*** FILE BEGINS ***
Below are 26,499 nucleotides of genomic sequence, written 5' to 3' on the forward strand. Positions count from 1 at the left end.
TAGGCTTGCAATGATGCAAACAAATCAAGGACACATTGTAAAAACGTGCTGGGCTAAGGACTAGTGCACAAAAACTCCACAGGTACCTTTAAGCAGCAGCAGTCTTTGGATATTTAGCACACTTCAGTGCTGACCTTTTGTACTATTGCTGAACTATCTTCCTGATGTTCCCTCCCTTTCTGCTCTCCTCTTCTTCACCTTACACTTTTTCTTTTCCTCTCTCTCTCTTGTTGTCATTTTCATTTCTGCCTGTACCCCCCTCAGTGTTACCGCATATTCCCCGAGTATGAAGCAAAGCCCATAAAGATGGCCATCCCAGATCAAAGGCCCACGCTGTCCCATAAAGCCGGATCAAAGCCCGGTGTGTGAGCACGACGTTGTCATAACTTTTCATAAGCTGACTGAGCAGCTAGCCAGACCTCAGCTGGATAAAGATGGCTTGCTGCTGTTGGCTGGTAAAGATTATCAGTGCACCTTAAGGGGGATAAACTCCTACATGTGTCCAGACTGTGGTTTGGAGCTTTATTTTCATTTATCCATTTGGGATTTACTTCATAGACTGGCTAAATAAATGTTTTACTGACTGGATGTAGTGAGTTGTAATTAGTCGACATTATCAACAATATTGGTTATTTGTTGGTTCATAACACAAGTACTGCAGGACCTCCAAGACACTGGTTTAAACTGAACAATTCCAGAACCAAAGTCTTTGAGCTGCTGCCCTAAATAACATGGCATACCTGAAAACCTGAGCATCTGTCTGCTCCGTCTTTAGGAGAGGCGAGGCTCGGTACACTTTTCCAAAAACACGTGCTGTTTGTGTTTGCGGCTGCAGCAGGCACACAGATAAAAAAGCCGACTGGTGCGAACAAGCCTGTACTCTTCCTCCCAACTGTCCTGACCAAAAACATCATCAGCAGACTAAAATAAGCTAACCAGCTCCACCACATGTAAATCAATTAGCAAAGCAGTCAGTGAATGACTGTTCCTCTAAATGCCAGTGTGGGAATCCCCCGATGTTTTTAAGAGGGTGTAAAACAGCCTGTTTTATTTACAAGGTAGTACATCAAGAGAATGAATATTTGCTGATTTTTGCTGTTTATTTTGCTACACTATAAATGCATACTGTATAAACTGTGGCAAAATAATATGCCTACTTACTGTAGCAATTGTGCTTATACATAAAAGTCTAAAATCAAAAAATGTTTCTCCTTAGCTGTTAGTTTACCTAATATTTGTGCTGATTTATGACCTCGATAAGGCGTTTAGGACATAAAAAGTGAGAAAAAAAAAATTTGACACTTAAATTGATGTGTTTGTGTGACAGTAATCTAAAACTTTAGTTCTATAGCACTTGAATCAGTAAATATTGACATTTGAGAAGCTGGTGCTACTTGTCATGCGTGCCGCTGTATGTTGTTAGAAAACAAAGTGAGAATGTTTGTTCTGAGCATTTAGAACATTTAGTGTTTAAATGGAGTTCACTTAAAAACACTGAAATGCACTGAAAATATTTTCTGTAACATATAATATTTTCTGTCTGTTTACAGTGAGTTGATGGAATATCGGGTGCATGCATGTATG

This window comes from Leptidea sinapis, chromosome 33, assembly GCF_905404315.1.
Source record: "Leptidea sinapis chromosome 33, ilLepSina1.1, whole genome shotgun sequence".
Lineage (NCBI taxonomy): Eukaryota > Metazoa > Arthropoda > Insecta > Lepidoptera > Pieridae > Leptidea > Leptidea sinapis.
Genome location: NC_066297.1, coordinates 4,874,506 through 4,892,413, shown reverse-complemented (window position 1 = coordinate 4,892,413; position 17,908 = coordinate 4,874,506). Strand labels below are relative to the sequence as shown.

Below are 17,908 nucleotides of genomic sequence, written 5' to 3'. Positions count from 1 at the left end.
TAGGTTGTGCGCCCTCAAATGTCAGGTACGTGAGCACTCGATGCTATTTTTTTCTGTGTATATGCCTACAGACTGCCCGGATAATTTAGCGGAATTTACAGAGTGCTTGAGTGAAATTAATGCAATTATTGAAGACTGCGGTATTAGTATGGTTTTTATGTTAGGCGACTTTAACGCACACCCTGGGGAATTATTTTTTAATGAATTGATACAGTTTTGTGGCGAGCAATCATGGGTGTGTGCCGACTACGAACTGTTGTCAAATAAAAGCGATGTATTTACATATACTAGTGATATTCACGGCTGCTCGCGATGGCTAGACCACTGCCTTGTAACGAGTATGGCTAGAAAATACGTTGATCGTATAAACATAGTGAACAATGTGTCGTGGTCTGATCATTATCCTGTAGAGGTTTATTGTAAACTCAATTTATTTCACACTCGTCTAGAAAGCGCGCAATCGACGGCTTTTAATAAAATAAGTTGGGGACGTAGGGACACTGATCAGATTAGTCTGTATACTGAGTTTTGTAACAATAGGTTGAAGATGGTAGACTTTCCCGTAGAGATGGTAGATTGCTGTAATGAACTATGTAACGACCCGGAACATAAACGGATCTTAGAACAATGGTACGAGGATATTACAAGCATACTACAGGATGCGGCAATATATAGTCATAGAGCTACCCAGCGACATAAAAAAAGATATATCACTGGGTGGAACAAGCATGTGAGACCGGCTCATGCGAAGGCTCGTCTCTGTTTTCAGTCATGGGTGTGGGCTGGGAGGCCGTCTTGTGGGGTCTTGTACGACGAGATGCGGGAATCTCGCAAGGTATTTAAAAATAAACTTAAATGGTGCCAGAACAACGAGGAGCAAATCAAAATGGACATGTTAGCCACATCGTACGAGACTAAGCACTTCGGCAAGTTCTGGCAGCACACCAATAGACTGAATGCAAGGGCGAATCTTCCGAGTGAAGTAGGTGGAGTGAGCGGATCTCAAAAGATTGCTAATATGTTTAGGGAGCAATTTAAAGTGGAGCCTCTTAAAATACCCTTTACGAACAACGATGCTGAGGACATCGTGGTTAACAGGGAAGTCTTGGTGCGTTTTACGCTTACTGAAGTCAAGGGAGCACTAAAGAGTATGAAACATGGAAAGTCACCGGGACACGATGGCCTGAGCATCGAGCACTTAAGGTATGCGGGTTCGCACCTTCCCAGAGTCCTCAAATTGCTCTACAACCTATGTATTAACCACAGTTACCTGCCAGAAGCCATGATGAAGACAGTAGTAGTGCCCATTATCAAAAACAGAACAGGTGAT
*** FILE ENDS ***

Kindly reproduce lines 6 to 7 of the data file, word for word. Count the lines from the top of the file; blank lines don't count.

Genome location: NC_066297.1, coordinates 4,874,506 through 4,892,413, shown reverse-complemented (window position 1 = coordinate 4,892,413; position 17,908 = coordinate 4,874,506). Strand labels below are relative to the sequence as shown.

Below are 17,908 nucleotides of genomic sequence, written 5' to 3'. Positions count from 1 at the left end.